WASHINGTON: The United States and China are to expand their dialogue to cover counterterrorism, US Secretary of State Hillary Clinton has announced but Beijing cautioned against any interference in internal affairs.
"I am pleased to announce that the United States and China will be conducting joint talks on counterterrorism this fall," Clinton said on Thursday at a business forum attended by China's chief legislator, Wu Bangguo, the second most powerful man in China's ruling Communist Party led by President Hu Jintao.
"Now, we will not see to eye to eye on every issue," Clinton said. "We have different histories, different experiences, different perspectives, but we must seek to talk honestly and openly, even when agreement is not possible," she said. "And we are committed to doing so."
The talks disclosed by Clinton may be the first institutionalized dialogue with China on counterterrorism, regional diplomats said. Clinton did not provide details on particular issues to be discussed.
The counterterrorism talks may become complicated as Rebiyah Kadeer, the exiled leader of China's Uighur Muslim minority whom Beijing calls a terrorist, is living in exile in Washington since being freed from a Chinese prison in 2005.
Chinese authorities have accused Kadeer, head of the World Uighur Congress, of inciting unrest between Uighurs and Han Chinese in the northwestern city of Urumqi in July that left nearly 200 people dead and more than 1,600 injured.
Beijing has previously hinted that Washington should rein in the exiled leader, a 62-year-old mother of 11 who adamantly denies Beijing's charges and accuses China of repression against the Uighurs, a predominantly Muslim group who speak a Turkic language.
Wu, in his speech Thursday, made clear Beijing would rebuff any interference in China's internal affairs.
"We believe that one should not interfere in other countries' internal affairs or impose its own will on others," he said, seeking respect for "each other's sovereignty and territorial integrity."
He also said that Beijing was against any international support for "separatist forces" in Tibet or Taiwan.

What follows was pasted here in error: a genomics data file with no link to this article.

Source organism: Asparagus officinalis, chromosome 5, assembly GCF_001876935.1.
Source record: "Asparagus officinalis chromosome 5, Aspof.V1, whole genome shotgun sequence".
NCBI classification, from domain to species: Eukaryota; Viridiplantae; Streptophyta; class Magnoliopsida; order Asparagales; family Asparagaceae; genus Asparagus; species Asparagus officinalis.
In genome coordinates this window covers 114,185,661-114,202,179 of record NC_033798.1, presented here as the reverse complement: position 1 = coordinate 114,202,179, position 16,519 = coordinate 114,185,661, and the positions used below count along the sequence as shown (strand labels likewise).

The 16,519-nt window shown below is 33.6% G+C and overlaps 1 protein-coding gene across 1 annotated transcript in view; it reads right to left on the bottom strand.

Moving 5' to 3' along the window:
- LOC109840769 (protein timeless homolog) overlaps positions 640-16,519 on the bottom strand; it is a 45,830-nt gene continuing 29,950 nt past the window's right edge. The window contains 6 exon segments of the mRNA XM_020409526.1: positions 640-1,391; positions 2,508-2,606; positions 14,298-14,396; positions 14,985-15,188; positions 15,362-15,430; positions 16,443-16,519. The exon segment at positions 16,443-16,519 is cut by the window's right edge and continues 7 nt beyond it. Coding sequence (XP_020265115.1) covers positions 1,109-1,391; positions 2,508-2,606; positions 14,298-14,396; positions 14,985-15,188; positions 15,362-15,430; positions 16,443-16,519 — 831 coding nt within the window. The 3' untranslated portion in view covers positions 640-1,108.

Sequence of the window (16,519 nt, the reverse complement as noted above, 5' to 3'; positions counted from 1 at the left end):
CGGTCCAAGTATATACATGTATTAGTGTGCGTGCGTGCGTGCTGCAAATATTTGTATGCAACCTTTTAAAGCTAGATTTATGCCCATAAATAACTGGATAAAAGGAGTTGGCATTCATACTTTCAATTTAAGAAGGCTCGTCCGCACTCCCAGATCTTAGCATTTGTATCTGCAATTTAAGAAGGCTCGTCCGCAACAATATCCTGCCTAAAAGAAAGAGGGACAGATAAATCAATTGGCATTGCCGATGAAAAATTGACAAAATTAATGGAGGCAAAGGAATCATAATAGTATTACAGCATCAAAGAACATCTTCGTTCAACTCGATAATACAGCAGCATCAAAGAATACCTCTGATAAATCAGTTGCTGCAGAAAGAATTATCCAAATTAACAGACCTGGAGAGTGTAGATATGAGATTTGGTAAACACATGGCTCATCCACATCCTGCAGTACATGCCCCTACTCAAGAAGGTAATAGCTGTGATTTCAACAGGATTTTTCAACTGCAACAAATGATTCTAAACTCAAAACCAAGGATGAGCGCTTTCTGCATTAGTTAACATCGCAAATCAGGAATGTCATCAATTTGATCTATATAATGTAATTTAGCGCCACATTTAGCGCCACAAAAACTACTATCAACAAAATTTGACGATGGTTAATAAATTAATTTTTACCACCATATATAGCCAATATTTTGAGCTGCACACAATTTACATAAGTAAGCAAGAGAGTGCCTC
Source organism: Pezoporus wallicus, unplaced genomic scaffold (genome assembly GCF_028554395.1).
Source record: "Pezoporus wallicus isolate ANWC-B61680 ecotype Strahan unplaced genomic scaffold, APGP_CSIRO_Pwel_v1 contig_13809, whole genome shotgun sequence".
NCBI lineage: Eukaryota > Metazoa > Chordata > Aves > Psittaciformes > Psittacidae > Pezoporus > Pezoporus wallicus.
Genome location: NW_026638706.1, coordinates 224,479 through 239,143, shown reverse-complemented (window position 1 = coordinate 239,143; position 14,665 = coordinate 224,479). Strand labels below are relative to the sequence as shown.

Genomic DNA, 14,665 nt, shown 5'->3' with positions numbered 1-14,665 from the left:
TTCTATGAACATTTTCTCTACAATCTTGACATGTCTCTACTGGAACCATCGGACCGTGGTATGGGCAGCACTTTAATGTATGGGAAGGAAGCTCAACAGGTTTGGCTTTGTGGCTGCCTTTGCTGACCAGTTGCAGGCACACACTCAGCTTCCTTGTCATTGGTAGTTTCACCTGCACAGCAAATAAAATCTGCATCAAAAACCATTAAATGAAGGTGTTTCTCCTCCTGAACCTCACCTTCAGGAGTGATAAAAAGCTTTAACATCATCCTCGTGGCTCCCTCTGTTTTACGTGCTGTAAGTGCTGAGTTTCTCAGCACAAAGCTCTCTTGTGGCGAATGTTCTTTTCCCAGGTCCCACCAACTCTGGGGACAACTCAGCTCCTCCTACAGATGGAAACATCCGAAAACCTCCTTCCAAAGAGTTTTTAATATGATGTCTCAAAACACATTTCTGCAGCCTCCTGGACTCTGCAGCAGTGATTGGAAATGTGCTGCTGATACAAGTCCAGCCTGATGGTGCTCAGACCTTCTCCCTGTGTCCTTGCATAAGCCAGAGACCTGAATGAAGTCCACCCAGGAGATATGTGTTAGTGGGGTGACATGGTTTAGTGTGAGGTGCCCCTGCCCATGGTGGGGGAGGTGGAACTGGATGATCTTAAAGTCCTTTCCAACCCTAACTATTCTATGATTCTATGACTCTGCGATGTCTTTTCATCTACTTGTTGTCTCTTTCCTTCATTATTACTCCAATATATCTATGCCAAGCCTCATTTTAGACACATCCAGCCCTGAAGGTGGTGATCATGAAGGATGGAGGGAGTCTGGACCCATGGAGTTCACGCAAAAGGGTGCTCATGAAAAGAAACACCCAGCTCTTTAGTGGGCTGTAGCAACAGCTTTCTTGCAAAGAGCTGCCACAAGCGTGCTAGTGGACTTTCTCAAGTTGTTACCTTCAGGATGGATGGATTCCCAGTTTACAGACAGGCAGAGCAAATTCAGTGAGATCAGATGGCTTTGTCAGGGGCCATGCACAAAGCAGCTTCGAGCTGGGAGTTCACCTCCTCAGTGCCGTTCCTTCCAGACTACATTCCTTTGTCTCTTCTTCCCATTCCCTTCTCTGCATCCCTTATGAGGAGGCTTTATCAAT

"We are against the practice of using differences in perception as an excuse and freedom of religion and speech as a cover to support, or support in a disguised way, separatist forces for 'Taiwan independence,' 'Tibet independence' and other separatist agenda and meddle in China's internal affairs," Wu said.
But he agreed with Clinton that differences in history, culture, social system, ideology and development stage should not be allowed to stand in the way of cooperation.
President Barack Obama's administration held its first revamped Strategic and Economic Dialogue with China in July, focusing on bilateral, regional and global challenges on economic and foreign policy issues, as well as climate change.
The talks were launched under former US president George W. Bush in 2006.
Clinton recalled that in July the two countries had "a very frank discussion" about human rights, a touchy topic for the Chinese government.
Beijing has come under attacks from Western governments for stifling freedom in the world's most populous nation.
Clinton also said that the two countries had agreed to hold the next round of the human rights dialogue before the end of the year and also reconvene a bilateral legal experts dialogue.
"We know that this is an important part of our engagement with China," she said.
Obama will make his first presidential visit to China in November to bring fresh impetus to relations as he faces pressure to slap trade sanctions on Chinese goods and save jobs at home as the United States recovers from a brutal recession.
The United States has also been grappling with a ballooning trade deficit with China amid allegations that Beijing has been manipulating its currency to make its exports more competitive.